Writer Mick Clocherty spoke to comedians in Glasgow about the notorious case of Youtuber Mark Meechan, aka “Count Dankula”, and found little sympathy
THE “Count Dankula” saga has come to an end, with irritating plug-sporting YouTuber Mark Meechan walking away from Airdrie Sheriff Court with an £800 fine. For anyone lucky enough to have missed this particular media circus, this was due to him making a YouTube video (with the expressed purpose of annoying his girlfriend, Meechan reminds us in every interview) of him teaching a pug dog to perform nazi salutes; whilst he giggles and dribbles and uses the phrase “gas the jews” 23 times.
This has lead to commenter cameo appearances from everyone from rightfully offended Jewish activist groups, to washed up celebrities, animal rights advocates and naturally, the far-right. In short, it’s been a bit of a shit show.
For me personally, the most offensive thing about the whole debacle is that the news media frequently referred to Mark Meechan throughout as a comedian.
Meechan is lower tier. A vlogger. He is to stand-up comedy what Rebecca Black is to a hard-working band who play their own instruments. Writing material, with innuendo, irony and real satire is quite frankly not the same as hitting record and letting loose an improvised racial diatribe in a dorito-crumbed vape-cloud from your stupid, mutton-chopped face.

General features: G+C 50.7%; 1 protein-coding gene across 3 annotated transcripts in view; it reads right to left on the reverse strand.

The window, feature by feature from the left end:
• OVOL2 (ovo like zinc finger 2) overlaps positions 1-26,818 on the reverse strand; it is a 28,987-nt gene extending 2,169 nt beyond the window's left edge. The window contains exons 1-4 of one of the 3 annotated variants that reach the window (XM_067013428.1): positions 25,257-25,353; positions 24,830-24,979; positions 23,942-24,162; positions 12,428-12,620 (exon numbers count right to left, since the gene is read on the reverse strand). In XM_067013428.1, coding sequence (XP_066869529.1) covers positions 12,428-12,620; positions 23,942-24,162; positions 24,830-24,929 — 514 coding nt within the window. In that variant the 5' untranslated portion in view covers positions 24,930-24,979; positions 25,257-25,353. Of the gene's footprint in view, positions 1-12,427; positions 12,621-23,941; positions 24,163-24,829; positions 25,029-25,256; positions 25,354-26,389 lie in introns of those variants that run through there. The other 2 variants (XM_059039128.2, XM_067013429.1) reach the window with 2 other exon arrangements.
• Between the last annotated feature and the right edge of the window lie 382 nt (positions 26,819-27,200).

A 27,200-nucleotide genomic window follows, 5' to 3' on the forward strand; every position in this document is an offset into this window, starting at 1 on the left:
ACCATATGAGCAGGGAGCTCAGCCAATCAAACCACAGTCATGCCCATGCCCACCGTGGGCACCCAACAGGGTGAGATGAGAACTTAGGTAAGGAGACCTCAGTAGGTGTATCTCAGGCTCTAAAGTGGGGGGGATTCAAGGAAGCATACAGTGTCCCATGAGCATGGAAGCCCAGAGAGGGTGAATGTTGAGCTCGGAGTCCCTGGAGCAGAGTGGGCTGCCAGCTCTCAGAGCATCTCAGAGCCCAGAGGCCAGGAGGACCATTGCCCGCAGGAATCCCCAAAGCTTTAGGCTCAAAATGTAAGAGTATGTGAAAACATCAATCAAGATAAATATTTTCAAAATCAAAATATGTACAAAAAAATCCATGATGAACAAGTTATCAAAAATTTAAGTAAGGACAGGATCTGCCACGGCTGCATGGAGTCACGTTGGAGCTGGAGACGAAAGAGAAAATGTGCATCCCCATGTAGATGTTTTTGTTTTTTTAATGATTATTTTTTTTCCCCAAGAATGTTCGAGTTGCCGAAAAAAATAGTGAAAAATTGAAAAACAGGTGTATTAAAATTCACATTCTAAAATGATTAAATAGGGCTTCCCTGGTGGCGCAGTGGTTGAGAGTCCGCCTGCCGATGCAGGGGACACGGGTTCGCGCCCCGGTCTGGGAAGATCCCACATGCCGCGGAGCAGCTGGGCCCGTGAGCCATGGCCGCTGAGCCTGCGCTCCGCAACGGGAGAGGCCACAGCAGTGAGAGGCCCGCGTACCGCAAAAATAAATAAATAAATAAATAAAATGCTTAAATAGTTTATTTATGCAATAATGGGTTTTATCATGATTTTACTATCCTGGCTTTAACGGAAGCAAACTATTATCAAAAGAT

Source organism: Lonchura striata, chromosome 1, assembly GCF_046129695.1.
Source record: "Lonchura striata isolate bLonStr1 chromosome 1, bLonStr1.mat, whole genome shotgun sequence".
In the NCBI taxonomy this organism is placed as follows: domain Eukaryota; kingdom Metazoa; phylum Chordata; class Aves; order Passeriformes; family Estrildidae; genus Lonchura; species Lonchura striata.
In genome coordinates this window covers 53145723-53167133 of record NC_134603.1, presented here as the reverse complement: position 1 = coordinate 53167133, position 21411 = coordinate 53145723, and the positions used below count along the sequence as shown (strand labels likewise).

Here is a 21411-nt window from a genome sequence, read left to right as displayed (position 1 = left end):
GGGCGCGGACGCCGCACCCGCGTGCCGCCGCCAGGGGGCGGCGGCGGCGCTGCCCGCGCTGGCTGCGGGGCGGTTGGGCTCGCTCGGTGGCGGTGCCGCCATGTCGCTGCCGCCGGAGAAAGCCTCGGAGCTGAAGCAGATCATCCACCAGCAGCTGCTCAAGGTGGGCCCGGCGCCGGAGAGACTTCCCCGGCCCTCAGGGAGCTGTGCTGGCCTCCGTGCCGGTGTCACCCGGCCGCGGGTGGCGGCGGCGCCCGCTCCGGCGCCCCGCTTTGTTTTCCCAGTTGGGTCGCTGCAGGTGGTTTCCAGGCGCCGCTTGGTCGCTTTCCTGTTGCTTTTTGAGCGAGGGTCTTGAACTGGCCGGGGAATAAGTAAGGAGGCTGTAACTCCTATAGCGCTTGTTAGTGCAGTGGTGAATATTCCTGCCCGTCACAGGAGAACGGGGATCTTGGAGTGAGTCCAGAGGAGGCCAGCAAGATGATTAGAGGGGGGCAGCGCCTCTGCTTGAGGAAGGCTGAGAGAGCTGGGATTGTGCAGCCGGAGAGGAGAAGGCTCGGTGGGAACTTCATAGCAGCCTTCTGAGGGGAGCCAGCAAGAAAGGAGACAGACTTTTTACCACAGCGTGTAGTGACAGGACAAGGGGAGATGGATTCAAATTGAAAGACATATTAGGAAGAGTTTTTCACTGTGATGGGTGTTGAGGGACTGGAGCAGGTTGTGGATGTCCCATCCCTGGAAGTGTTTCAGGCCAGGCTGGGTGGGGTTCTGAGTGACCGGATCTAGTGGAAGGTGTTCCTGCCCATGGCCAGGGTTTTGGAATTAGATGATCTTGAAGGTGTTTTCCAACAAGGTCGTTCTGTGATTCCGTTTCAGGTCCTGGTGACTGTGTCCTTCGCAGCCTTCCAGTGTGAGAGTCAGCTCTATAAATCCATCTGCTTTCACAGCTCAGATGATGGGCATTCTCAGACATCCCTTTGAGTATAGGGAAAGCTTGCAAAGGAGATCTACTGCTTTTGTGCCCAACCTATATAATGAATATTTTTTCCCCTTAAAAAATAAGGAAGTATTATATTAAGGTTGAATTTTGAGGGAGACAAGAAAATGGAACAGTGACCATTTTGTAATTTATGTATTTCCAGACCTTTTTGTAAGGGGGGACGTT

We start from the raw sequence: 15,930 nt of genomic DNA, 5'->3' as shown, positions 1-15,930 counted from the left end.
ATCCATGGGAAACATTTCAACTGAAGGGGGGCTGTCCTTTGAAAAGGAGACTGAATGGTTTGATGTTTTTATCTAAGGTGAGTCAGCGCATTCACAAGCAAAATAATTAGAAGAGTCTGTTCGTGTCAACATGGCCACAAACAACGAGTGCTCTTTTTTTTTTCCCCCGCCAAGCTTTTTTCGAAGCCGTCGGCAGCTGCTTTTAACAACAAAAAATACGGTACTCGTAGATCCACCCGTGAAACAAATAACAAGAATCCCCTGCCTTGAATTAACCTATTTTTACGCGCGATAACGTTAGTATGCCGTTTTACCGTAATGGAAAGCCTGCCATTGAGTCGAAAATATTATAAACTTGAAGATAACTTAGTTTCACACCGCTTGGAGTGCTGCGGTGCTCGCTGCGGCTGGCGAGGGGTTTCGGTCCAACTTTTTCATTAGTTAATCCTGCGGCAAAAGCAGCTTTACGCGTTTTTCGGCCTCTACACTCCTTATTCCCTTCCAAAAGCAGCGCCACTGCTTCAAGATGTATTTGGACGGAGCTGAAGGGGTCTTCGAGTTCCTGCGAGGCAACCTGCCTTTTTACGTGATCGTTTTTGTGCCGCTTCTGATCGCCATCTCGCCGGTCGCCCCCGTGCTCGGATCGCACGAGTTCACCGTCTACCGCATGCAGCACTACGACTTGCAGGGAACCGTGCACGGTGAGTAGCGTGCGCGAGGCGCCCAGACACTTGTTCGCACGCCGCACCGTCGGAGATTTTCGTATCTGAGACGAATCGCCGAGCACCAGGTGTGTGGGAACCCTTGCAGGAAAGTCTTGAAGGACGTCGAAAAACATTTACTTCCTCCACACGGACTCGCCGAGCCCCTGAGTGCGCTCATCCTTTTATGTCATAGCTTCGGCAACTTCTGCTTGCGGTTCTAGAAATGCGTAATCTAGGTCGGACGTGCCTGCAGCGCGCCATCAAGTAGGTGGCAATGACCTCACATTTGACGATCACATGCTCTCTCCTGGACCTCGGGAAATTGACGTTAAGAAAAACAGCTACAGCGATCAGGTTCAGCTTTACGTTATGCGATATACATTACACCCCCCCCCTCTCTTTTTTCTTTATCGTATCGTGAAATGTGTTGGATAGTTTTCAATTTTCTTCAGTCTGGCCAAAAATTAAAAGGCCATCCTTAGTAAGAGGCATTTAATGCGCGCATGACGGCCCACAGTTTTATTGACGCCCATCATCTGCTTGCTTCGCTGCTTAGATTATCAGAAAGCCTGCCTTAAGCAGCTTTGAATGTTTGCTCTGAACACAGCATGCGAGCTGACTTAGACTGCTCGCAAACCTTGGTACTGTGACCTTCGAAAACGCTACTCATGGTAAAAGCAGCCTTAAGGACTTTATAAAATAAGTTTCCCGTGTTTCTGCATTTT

I feel like I shouldn’t even have to spell it out at this point, but there’s a difference between making a point that upsets people, and making a point of upsetting people. Without commenting on the wider issue of free speech, or the fact that prosecuting him was an embarrassing waste of money that has only served to increase his notoriety, I think we’ve been giving the guy entirely too much credit.
“For me personally, the most offensive thing about the whole debacle is that the news media frequently referred to Mark Meechan throughout as a comedian.”
Surprisingly, Meechan has found himself defenders within the ranks of some famous comedians, notably David Baddiel, Jonathan Pie and Ricky Gervais (because of course Ricky Gervais). Pie actually went to the court to perform his shtick, ranting and raving whilst treating a guy who posts reaction videos under the name “Count Dankula” like he’s Nelson Mandela. In his video, Jonathan Pie issues the challenge, “show me one neo-nazi using the video as a recruiting tool”.
Okay Jon: Tommy Robinson. Lauren Southern. Alex Jones. Paul Joseph Watson. (These people are white supremacists and not technically neo-nazis, but anyone treating Mark Meechan like a proper comedian can’t be particularly bothered about comparing apples and oranges.)
Rather than purely looking at comments from men desperately looking for relevance by commenting on a trending news story, I resolved to speak to a couple of local comics to try and get a sense of what the scene in general thinks of this guy, here in Glasgow, at least.
Veteran stand-up Richard Brown: “Anyone can call themselves a comedian. He’s not a peer. When I worked in a factory there were older guys there who would make a joke at someone’s expense, and when that person didn’t laugh would grab them by the shoulder going ‘aw mate, I’m only joking, I’m just kidding’, assuming the person was offended. The person wasn’t offended, the joke was shite. YouTube has created an epidemic of ‘comedians’ who assume you’re not laughing because you’re offended.”